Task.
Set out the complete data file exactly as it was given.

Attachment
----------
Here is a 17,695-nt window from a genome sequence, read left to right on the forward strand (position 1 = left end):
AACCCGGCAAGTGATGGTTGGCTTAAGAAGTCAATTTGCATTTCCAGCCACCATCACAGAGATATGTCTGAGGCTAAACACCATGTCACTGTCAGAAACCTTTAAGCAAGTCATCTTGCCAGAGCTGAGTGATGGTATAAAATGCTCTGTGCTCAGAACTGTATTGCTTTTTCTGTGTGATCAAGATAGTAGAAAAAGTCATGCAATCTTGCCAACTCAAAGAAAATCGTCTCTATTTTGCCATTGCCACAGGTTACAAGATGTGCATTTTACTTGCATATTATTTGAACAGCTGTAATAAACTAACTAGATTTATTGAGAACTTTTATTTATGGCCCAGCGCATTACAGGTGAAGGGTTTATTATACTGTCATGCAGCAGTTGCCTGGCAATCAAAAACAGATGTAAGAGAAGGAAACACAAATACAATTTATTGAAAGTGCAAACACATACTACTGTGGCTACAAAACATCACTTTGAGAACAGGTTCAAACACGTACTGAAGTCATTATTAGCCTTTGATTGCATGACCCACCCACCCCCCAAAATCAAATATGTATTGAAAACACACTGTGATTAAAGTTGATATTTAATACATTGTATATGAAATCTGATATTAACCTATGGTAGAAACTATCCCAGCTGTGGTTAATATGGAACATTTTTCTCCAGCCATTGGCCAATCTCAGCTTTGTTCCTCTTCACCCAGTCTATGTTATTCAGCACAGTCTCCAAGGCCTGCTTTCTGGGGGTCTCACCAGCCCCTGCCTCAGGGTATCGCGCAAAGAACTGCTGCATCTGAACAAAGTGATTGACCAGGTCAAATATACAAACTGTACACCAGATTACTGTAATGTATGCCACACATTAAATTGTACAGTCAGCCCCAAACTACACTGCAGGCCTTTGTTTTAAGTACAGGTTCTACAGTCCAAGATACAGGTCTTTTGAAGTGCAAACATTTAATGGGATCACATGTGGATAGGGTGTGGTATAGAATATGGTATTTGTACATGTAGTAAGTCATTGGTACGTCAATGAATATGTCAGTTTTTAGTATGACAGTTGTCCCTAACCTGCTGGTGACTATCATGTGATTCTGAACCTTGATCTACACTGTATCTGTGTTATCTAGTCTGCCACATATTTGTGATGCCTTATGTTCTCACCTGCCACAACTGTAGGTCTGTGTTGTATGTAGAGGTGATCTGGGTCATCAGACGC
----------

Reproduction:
Here is a 17,695-nt window from a genome sequence, read left to right on the forward strand (position 1 = left end):
AACCCGGCAAGTGATGGTTGGCTTAAGAAGTCAATTTGCATTTCCAGCCACCATCACAGAGATATGTCTGAGGCTAAACACCATGTCACTGTCAGAAACCTTTAAGCAAGTCATCTTGCCAGAGCTGAGTGATGGTATAAAATGCTCTGTGCTCAGAACTGTATTGCTTTTTCTGTGTGATCAAGATAGTAGAAAAAGTCATGCAATCTTGCCAACTCAAAGAAAATCGTCTCTATTTTGCCATTGCCACAGGTTACAAGATGTGCATTTTACTTGCATATTATTTGAACAGCTGTAATAAACTAACTAGATTTATTGAGAACTTTTATTTATGGCCCAGCGCATTACAGGTGAAGGGTTTATTATACTGTCATGCAGCAGTTGCCTGGCAATCAAAAACAGATGTAAGAGAAGGAAACACAAATACAATTTATTGAAAGTGCAAACACATACTACTGTGGCTACAAAACATCACTTTGAGAACAGGTTCAAACACGTACTGAAGTCATTATTAGCCTTTGATTGCATGACCCACCCACCCCCCAAAATCAAATATGTATTGAAAACACACTGTGATTAAAGTTGATATTTAATACATTGTATATGAAATCTGATATTAACCTATGGTAGAAACTATCCCAGCTGTGGTTAATATGGAACATTTTTCTCCAGCCATTGGCCAATCTCAGCTTTGTTCCTCTTCACCCAGTCTATGTTATTCAGCACAGTCTCCAAGGCCTGCTTTCTGGGGGTCTCACCAGCCCCTGCCTCAGGGTATCGCGCAAAGAACTGCTGCATCTGAACAAAGTGATTGACCAGGTCAAATATACAAACTGTACACCAGATTACTGTAATGTATGCCACACATTAAATTGTACAGTCAGCCCCAAACTACACTGCAGGCCTTTGTTTTAAGTACAGGTTCTACAGTCCAAGATACAGGTCTTTTGAAGTGCAAACATTTAATGGGATCACATGTGGATAGGGTGTGGTATAGAATATGGTATTTGTACATGTAGTAAGTCATTGGTACGTCAATGAATATGTCAGTTTTTAGTATGACAGTTGTCCCTAACCTGCTGGTGACTATCATGTGATTCTGAACCTTGATCTACACTGTATCTGTGTTATCTAGTCTGCCACATATTTGTGATGCCTTATGTTCTCACCTGCCACAACTGTAGGTCTGTGTTGTATGTAGAGGTGATCTGGGTCATCAGACGC